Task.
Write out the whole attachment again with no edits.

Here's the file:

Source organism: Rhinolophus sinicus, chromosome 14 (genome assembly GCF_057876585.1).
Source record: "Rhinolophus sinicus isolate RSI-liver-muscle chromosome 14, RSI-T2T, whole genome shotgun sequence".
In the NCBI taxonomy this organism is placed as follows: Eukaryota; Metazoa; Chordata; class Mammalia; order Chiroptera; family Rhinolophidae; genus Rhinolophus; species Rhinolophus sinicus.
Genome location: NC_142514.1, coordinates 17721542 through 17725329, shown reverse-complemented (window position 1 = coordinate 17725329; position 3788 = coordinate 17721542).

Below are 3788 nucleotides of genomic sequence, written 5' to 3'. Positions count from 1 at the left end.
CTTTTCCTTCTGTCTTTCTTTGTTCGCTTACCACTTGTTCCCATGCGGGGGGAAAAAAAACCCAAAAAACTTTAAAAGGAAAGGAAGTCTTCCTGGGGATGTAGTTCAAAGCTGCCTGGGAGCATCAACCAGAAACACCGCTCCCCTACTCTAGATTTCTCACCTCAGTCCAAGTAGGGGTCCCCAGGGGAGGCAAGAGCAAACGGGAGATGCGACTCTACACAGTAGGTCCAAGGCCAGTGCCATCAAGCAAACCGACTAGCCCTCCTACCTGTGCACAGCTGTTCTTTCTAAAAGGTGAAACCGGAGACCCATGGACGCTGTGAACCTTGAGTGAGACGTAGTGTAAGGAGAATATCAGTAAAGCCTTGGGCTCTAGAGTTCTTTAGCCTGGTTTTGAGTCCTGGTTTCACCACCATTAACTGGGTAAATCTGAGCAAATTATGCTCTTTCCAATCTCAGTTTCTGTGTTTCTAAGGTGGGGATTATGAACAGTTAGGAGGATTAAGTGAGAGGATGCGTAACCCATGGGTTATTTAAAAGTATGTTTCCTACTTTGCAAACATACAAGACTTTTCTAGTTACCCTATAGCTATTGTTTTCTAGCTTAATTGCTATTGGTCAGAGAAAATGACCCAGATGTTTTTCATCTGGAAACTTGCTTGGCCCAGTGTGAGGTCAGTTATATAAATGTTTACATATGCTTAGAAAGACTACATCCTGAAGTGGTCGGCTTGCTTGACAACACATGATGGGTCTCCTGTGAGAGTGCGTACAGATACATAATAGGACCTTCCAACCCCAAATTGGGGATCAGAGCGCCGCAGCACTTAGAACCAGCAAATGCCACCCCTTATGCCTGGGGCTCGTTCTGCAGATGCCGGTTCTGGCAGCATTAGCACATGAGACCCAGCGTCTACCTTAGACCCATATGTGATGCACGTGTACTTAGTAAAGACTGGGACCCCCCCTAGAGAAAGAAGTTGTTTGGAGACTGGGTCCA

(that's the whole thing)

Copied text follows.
Source organism: Rhinolophus sinicus, chromosome 14 (genome assembly GCF_057876585.1).
Source record: "Rhinolophus sinicus isolate RSI-liver-muscle chromosome 14, RSI-T2T, whole genome shotgun sequence".
In the NCBI taxonomy this organism is placed as follows: Eukaryota; Metazoa; Chordata; class Mammalia; order Chiroptera; family Rhinolophidae; genus Rhinolophus; species Rhinolophus sinicus.
Genome location: NC_142514.1, coordinates 17721542 through 17725329, shown reverse-complemented (window position 1 = coordinate 17725329; position 3788 = coordinate 17721542).

Below are 3788 nucleotides of genomic sequence, written 5' to 3'. Positions count from 1 at the left end.
CTTTTCCTTCTGTCTTTCTTTGTTCGCTTACCACTTGTTCCCATGCGGGGGGAAAAAAAACCCAAAAAACTTTAAAAGGAAAGGAAGTCTTCCTGGGGATGTAGTTCAAAGCTGCCTGGGAGCATCAACCAGAAACACCGCTCCCCTACTCTAGATTTCTCACCTCAGTCCAAGTAGGGGTCCCCAGGGGAGGCAAGAGCAAACGGGAGATGCGACTCTACACAGTAGGTCCAAGGCCAGTGCCATCAAGCAAACCGACTAGCCCTCCTACCTGTGCACAGCTGTTCTTTCTAAAAGGTGAAACCGGAGACCCATGGACGCTGTGAACCTTGAGTGAGACGTAGTGTAAGGAGAATATCAGTAAAGCCTTGGGCTCTAGAGTTCTTTAGCCTGGTTTTGAGTCCTGGTTTCACCACCATTAACTGGGTAAATCTGAGCAAATTATGCTCTTTCCAATCTCAGTTTCTGTGTTTCTAAGGTGGGGATTATGAACAGTTAGGAGGATTAAGTGAGAGGATGCGTAACCCATGGGTTATTTAAAAGTATGTTTCCTACTTTGCAAACATACAAGACTTTTCTAGTTACCCTATAGCTATTGTTTTCTAGCTTAATTGCTATTGGTCAGAGAAAATGACCCAGATGTTTTTCATCTGGAAACTTGCTTGGCCCAGTGTGAGGTCAGTTATATAAATGTTTACATATGCTTAGAAAGACTACATCCTGAAGTGGTCGGCTTGCTTGACAACACATGATGGGTCTCCTGTGAGAGTGCGTACAGATACATAATAGGACCTTCCAACCCCAAATTGGGGATCAGAGCGCCGCAGCACTTAGAACCAGCAAATGCCACCCCTTATGCCTGGGGCTCGTTCTGCAGATGCCGGTTCTGGCAGCATTAGCACATGAGACCCAGCGTCTACCTTAGACCCATATGTGATGCACGTGTACTTAGTAAAGACTGGGACCCCCCCTAGAGAAAGAAGTTGTTTGGAGACTGGGTCCA